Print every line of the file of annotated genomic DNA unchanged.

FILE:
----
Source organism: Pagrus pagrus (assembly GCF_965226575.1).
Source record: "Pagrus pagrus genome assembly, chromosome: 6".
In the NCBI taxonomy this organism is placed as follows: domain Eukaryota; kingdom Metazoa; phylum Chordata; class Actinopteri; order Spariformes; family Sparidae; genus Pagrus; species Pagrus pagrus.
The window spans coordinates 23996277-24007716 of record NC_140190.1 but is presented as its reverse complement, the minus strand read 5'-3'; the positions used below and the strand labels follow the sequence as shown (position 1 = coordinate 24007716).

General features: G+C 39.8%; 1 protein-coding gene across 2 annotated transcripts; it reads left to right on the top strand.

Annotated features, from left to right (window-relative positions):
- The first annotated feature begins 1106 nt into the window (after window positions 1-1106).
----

Source organism: Pagrus pagrus (assembly GCF_965226575.1).
Source record: "Pagrus pagrus genome assembly, chromosome: 6".
In the NCBI taxonomy this organism is placed as follows: domain Eukaryota; kingdom Metazoa; phylum Chordata; class Actinopteri; order Spariformes; family Sparidae; genus Pagrus; species Pagrus pagrus.
The window spans coordinates 23996277-24007716 of record NC_140190.1 but is presented as its reverse complement, the minus strand read 5'-3'; the positions used below and the strand labels follow the sequence as shown (position 1 = coordinate 24007716).

General features: G+C 39.8%; 1 protein-coding gene across 2 annotated transcripts; it reads left to right on the top strand.

Annotated features, from left to right (window-relative positions):
- The first annotated feature begins 1106 nt into the window (after window positions 1-1106).